You Should Take a Walk


“It is my belief, you see, that thinking is a double phenomenon like breathing.” – Isaac Asimov

In life and work — our attention has become infinitely divided.

Because of this, we must become acutely aware of the need to leave room for our minds to ponder and expand. To let go. To make connections and settle internal arguments. To create.

However, the ultimate justification rests deep within our brains.

While we possess the ability to switch between tasks — we simply do not have the ability to attend to all of them effectively. (Research at Stanford has shown that heavy multitaskers have trouble mastering even the simplest of tasks.) Often “down time” is the difference between solving or struggling with a problem. As further discussed in this article, you truly require unstructured time to let your brain flourish.

So, I’d like to pose the question: Are you carving out devoted time to let your brain rest?

A daily walk may be just the mechanism you need.

Some of the most incredible individuals of the last 400 years, spent a portion of their time walking. (See Mason Currey’s, Daily Rituals below). While their areas of expertise were varied (and remarkable), there was one link among many of them: From Milton to Tchaikovsky, many set aside time for a daily walk. A few ventured alone. One with family.

Shame on us — we know better.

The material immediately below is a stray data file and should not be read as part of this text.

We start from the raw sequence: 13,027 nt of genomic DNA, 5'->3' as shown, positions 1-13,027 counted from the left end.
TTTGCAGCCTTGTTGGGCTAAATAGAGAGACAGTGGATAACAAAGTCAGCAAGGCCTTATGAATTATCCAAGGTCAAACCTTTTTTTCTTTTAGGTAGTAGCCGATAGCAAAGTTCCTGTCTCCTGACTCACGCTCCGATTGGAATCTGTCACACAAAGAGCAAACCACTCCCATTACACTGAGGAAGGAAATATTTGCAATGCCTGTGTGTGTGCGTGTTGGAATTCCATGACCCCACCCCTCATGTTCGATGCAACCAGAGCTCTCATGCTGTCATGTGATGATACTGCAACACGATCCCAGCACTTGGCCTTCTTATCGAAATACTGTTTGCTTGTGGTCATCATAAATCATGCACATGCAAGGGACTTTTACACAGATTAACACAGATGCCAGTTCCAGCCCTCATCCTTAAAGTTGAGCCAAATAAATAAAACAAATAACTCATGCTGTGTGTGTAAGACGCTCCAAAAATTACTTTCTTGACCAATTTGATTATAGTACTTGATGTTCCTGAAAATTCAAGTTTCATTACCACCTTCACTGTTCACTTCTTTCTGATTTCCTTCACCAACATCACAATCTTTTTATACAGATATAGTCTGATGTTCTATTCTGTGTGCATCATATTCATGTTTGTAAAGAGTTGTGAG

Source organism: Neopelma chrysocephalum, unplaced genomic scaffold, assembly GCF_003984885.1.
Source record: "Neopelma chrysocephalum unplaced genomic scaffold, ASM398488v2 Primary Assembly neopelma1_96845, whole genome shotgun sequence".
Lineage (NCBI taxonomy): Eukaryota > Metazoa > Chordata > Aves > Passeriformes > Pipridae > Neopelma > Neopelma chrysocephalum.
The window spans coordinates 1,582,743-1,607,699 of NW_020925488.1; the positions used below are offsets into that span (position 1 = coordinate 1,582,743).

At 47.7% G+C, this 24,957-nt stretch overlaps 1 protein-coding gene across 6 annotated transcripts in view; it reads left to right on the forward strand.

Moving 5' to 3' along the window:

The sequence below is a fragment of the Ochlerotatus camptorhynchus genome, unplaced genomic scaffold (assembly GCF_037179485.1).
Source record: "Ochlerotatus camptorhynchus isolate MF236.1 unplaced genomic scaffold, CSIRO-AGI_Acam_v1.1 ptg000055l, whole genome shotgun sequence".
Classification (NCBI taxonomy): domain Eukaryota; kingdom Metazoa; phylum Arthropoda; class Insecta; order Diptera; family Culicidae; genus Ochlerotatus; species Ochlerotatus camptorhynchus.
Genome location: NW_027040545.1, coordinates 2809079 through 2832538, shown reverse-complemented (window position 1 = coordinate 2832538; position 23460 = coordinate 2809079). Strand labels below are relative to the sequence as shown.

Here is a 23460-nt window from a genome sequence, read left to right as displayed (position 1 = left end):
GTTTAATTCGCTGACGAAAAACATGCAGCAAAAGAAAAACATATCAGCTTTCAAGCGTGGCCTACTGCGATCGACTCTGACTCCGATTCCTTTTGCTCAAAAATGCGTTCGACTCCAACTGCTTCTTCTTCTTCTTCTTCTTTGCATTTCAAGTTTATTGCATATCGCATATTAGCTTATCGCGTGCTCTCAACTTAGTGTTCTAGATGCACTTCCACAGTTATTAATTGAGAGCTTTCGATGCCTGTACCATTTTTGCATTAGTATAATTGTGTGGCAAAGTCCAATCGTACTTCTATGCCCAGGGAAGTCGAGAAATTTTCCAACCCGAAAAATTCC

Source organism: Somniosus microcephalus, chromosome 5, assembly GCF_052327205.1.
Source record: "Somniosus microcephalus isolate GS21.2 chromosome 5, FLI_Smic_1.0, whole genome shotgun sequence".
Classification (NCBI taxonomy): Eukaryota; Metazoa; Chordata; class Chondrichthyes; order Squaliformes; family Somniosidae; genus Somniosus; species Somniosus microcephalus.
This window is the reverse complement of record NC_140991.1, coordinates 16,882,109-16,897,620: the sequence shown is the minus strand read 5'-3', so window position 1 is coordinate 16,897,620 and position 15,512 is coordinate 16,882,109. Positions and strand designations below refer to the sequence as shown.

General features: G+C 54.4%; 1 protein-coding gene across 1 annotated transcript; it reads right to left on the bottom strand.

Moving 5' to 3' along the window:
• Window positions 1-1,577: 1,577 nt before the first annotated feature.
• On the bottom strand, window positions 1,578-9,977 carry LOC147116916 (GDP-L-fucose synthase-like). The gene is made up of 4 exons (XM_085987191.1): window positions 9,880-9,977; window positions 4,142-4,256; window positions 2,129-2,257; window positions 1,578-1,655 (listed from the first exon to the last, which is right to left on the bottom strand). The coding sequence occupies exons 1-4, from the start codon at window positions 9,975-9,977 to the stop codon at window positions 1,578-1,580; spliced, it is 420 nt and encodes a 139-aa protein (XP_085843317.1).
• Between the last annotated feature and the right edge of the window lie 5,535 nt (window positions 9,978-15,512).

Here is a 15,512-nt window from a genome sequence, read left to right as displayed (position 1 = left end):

Walks rock.

Here are just a few of the benefits:

  • Digestion. I’m not referring to gastronomy — I’m referring to all of the information you’ve taken on-board today. It’s difficult to see patterns and develop linkages when your brain isn’t allowed the time to process effectively.
  • Fresh air. I love my office, but a change of scenery does help me to feel rested and refreshed. Unfortunately, I don’t have access to a beach or a handy mountain range to view, as some of my colleagues. But the breeze is just as refreshing here in the mid-west — the birds just as vocal.
  • Lowered anxiety. With our busy work lives comes our unshakable friend, anxiety. Physical exercise has great way of managing this nagging work life by-product.
  • Device reprieve. Not sure how much time you must spend in front of a computer or with a cell phone perched to your ear — but I do a lot of my work on-line. At times, I simply forget there is more to life than Power Point.

Commit 20 minutes each day this summer to get out and walk. Whether it’s a stroll around your office building, a nearby park or a quick trek to grab lunch and back, I challenge you to do so.

Take a tip from Amadeus Mozart and keep paper and pencil handy.

Write us here and let us know what happens.

Mason Currey’s Daily Rituals:How Artists Work  gives us a glimpse into the lives of many creative giants.*
(Click on photo to learn more.)

Want to read more about this topic?
Problem Solving and Rest: Another Look at the Eureka Phenomenon

Marla Gottschalk is an avid blogger and Industrial/Organizational psychologist. Live.Work.Think.Play shares observations concerning a wide array of topics — it is designed to share lessons learned, from a variety of perspectives.

3 thoughts on “You Should Take a Walk”

  1. Great Advice….. I have just started doing this, my Dog and I. It has had a tremendous impact so far. I feel less burdened when I return and for lack of a better word, aloof. I usually walk just before Dawn and return after nightfall. It’s amazing how walking a difficult times around your neighborhood gives you a different perspective also. My Dog surely loves the adventure as well! Thank You. Best,



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